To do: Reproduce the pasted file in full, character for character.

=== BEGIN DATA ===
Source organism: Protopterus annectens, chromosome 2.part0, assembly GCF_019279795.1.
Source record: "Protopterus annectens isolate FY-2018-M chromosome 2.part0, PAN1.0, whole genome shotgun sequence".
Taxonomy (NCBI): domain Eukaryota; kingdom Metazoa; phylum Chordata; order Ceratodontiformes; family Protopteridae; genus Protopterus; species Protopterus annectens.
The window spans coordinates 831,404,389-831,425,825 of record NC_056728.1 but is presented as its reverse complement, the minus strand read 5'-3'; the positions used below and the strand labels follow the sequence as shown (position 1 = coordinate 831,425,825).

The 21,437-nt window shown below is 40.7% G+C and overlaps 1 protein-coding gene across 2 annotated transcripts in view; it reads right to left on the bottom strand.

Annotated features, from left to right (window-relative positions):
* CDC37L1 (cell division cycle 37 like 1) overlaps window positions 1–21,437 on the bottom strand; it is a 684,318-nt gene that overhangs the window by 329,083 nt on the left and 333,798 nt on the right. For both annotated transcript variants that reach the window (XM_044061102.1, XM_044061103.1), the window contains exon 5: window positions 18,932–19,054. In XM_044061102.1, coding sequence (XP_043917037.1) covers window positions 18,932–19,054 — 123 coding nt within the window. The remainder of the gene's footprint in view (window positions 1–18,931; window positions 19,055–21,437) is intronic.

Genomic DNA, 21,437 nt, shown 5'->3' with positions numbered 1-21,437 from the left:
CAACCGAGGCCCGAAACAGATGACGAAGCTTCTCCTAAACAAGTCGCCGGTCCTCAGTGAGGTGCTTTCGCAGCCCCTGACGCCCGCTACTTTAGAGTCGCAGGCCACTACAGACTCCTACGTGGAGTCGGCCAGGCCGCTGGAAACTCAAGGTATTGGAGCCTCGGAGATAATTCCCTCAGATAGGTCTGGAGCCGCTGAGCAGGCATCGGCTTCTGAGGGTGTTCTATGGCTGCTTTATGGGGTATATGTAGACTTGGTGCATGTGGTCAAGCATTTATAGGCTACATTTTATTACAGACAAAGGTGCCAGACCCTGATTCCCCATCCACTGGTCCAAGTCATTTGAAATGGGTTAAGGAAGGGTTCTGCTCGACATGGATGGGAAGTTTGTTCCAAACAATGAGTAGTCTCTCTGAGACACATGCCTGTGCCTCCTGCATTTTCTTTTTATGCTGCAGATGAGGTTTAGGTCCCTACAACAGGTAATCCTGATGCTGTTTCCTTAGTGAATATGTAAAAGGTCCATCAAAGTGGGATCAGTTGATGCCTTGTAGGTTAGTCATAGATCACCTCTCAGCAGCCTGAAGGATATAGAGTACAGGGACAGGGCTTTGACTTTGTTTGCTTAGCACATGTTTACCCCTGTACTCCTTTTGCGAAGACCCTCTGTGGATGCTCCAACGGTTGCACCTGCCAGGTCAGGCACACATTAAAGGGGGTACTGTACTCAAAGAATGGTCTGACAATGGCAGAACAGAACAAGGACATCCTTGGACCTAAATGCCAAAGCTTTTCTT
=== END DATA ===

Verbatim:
Source organism: Protopterus annectens, chromosome 2.part0, assembly GCF_019279795.1.
Source record: "Protopterus annectens isolate FY-2018-M chromosome 2.part0, PAN1.0, whole genome shotgun sequence".
Taxonomy (NCBI): domain Eukaryota; kingdom Metazoa; phylum Chordata; order Ceratodontiformes; family Protopteridae; genus Protopterus; species Protopterus annectens.
The window spans coordinates 831,404,389-831,425,825 of record NC_056728.1 but is presented as its reverse complement, the minus strand read 5'-3'; the positions used below and the strand labels follow the sequence as shown (position 1 = coordinate 831,425,825).

The 21,437-nt window shown below is 40.7% G+C and overlaps 1 protein-coding gene across 2 annotated transcripts in view; it reads right to left on the bottom strand.

Annotated features, from left to right (window-relative positions):
* CDC37L1 (cell division cycle 37 like 1) overlaps window positions 1–21,437 on the bottom strand; it is a 684,318-nt gene that overhangs the window by 329,083 nt on the left and 333,798 nt on the right. For both annotated transcript variants that reach the window (XM_044061102.1, XM_044061103.1), the window contains exon 5: window positions 18,932–19,054. In XM_044061102.1, coding sequence (XP_043917037.1) covers window positions 18,932–19,054 — 123 coding nt within the window. The remainder of the gene's footprint in view (window positions 1–18,931; window positions 19,055–21,437) is intronic.

Genomic DNA, 21,437 nt, shown 5'->3' with positions numbered 1-21,437 from the left:
CAACCGAGGCCCGAAACAGATGACGAAGCTTCTCCTAAACAAGTCGCCGGTCCTCAGTGAGGTGCTTTCGCAGCCCCTGACGCCCGCTACTTTAGAGTCGCAGGCCACTACAGACTCCTACGTGGAGTCGGCCAGGCCGCTGGAAACTCAAGGTATTGGAGCCTCGGAGATAATTCCCTCAGATAGGTCTGGAGCCGCTGAGCAGGCATCGGCTTCTGAGGGTGTTCTATGGCTGCTTTATGGGGTATATGTAGACTTGGTGCATGTGGTCAAGCATTTATAGGCTACATTTTATTACAGACAAAGGTGCCAGACCCTGATTCCCCATCCACTGGTCCAAGTCATTTGAAATGGGTTAAGGAAGGGTTCTGCTCGACATGGATGGGAAGTTTGTTCCAAACAATGAGTAGTCTCTCTGAGACACATGCCTGTGCCTCCTGCATTTTCTTTTTATGCTGCAGATGAGGTTTAGGTCCCTACAACAGGTAATCCTGATGCTGTTTCCTTAGTGAATATGTAAAAGGTCCATCAAAGTGGGATCAGTTGATGCCTTGTAGGTTAGTCATAGATCACCTCTCAGCAGCCTGAAGGATATAGAGTACAGGGACAGGGCTTTGACTTTGTTTGCTTAGCACATGTTTACCCCTGTACTCCTTTTGCGAAGACCCTCTGTGGATGCTCCAACGGTTGCACCTGCCAGGTCAGGCACACATTAAAGGGGGTACTGTACTCAAAGAATGGTCTGACAATGGCAGAACAGAACAAGGACATCCTTGGACCTAAATGCCAAAGCTTTTCTT